Updated: Sep 22, 2019
I have to admit.
I can count on one hand the number of headaches I've had in my life. Simply put, I almost never get them. I even had a migraine once where I saw aura (strobe-like lights) but never got the infamous headache afterwards. I quit coffee for a while and everybody warned me about headaches the first day after. While that sounded awful, the headache never arrived.
But even though I don't have much personal experience with headaches I do have a lot of clinical experience seeing patients who get them. During the eye exam, many of those patients become surprised to discover that there are vision problems that can cause them.
Here are five common, yet, highly treatable vision dysfunctions that can cause headaches.
1) Hyperopia (Farsightedness)
Hyperopia - otherwise known as being farsighted, is one of the most common visual dysfunctions in the world. You could call it a 'visual dysfunction' or a 'refractive error' but all it means is that the eyeball is shorter from from front to back. As a result, light focuses behind the eye and the farsighted person has to make a muscle adjustment to bend the light rays.
As long as the person can make the muscle adjustment with ease, they can bring the objects into focus, but if they have to put in effort, this can cause vision to blur and create headaches, especially while viewing close objects. The treatment for Hyperopia is almost always eyeglasses and/or contact lenses.
2) Hyperphoria (Vertical Imbalance)
Hyperphoria is a condition where one eye has a tendency to tilt up higher than the other eye. The muscular effort to counteract this tilt and bring the eyes level can create fatigue and cause a headache. The treatment for this is either eyeglasses with prism, surgery, or vision therapy depending on the case.
3) Convergence Dysfunction
Convergence Dysfunction is when the two eyes either pull inward too much or too little. This is different from a crossed eye or a wandering eye (Strabismus) because the person with the convergence dysfunction can actually keep the eyes physically and cosmetically straight. But in an effort to compensate and keep the eyes coupled together, the person has to use muscular effort. Over time, just like the other conditions discussed here, this can lead to a headache. The treatment for Convergence Dysfunction is Vision Therapy.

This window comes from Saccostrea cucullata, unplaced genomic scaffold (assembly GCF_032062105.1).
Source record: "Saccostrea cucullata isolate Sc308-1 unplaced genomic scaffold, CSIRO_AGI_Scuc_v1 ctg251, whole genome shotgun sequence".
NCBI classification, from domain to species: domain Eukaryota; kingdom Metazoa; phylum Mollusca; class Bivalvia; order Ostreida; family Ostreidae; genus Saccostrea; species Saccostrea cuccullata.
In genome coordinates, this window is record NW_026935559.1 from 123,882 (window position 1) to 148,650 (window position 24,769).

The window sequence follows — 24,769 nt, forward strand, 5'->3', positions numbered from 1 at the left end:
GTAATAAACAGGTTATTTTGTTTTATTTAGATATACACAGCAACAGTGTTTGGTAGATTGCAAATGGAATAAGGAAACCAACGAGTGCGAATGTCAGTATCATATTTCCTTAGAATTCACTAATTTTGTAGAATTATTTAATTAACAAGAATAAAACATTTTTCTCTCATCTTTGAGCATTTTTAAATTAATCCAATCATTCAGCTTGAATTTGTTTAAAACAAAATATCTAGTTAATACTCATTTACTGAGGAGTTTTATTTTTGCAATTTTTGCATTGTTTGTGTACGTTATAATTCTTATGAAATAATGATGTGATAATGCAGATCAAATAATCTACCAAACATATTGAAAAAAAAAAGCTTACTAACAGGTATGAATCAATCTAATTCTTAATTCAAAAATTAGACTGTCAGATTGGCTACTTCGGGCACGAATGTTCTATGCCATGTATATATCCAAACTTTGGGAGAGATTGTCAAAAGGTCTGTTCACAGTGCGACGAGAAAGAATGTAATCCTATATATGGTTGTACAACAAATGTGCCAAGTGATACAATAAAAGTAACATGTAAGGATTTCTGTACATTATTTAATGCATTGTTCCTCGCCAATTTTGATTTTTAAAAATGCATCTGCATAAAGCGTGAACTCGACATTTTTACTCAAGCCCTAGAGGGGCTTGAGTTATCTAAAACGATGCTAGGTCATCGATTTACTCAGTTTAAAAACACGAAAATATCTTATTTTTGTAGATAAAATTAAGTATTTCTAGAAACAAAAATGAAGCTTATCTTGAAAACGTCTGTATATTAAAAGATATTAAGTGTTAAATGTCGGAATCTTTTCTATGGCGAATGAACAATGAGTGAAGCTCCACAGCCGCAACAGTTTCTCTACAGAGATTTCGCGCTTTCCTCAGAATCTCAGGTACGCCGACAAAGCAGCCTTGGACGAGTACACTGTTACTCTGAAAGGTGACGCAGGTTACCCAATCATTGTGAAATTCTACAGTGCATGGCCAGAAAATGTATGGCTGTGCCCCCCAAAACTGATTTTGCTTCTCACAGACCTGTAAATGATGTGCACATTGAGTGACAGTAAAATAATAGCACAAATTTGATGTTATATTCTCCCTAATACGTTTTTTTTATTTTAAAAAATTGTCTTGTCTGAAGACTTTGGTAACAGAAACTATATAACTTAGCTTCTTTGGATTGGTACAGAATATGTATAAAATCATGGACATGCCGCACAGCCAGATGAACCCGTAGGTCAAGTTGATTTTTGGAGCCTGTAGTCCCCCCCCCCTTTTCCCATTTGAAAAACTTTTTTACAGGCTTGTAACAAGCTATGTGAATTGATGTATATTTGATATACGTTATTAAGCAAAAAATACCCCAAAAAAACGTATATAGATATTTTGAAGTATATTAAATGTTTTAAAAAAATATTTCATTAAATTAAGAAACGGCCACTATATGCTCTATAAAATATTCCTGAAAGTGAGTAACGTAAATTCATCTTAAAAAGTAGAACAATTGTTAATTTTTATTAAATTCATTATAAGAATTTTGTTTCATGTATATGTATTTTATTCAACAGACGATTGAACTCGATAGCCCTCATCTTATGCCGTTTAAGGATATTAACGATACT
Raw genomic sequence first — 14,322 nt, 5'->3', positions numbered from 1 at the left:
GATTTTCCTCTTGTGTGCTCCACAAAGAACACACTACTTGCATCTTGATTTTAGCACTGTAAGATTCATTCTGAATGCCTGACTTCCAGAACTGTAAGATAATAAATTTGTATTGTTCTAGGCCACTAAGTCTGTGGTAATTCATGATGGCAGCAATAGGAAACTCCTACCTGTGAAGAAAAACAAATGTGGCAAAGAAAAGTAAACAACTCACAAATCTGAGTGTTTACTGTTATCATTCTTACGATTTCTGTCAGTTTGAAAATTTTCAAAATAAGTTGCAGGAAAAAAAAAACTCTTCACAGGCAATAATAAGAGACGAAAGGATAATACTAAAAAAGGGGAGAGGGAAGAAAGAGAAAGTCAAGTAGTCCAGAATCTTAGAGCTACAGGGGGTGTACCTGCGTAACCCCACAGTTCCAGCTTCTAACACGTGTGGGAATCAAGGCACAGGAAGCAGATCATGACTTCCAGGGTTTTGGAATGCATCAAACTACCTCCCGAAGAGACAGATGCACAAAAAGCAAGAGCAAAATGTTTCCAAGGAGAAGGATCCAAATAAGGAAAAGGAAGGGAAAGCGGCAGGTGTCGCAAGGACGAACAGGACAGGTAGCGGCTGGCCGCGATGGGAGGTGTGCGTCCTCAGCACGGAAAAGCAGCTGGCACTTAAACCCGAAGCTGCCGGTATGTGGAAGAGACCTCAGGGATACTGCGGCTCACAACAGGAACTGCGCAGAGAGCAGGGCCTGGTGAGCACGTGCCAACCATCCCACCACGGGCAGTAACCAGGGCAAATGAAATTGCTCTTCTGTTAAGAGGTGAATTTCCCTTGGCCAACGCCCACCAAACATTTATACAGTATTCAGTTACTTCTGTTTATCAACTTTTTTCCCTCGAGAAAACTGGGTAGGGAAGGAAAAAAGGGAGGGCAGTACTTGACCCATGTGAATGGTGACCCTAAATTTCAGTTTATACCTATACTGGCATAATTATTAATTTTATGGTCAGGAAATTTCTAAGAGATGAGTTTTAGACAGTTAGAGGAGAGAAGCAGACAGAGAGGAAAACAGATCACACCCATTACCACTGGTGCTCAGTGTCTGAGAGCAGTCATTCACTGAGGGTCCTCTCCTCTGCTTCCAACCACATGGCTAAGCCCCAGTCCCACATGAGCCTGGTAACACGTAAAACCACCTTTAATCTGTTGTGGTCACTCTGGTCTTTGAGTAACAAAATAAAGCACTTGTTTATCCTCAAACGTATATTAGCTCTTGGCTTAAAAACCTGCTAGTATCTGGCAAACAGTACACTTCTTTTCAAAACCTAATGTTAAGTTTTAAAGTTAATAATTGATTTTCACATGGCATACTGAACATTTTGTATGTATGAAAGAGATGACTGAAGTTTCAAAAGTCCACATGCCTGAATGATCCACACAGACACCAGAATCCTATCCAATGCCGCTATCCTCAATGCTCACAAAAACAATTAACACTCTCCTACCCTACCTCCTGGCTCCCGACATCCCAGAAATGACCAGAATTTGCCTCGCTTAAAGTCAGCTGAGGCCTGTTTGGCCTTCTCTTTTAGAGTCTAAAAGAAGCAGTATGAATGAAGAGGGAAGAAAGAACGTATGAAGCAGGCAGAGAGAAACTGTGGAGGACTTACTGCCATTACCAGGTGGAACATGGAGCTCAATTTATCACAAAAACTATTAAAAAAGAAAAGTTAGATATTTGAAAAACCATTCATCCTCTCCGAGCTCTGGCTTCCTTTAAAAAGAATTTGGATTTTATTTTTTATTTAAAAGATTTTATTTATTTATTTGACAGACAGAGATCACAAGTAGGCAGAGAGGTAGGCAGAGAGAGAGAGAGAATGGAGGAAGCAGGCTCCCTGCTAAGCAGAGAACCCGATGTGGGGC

4) Accommodative Dysfunction
Accommodative Dysfunction is when the lens in the eye is not quick enough to focus on objects from near to far and back again. When focusing the eyes for varying distances, the eyes have a lens that adjusts and changes shape (just like a camera lens).
When this doesn't work quick enough to meet the demands, then headaches (especially in the front/forehead area) can occur. Another symptom you might observe is a child having trouble focusing on the board to the desk and back again. The treatment for Accommodative Dysfunction is either Vision Therapy or eyeglasses.
One of my old optometry school professors used to joke that there are three certainties in life: Death, Taxes, and Presbyopia. If you are over the age of about 45-50, you'll know what I'm talking about.
Presbyopia is when the lens in the eye gradually stops working so that close range objects begin to blur. The changes associated with presbyopia actually begin in the teenage years but don't actually manifest until your 40's. It just keeps getting worse until you are about 65 when it levels off (good news for the sexagenarians out there). When Presbyopia goes untreated, the eye muscles have to work harder than normal which can lead to headaches. The treatment is again... you guessed it... glasses, or contact lenses.
Eye care professionals are not the first specialists you want to see if you are suffering from headaches.
The first step you want to take is to get evaluated with your primary care physician. If they can't find medical reasons for your headaches, go see the eye doctor.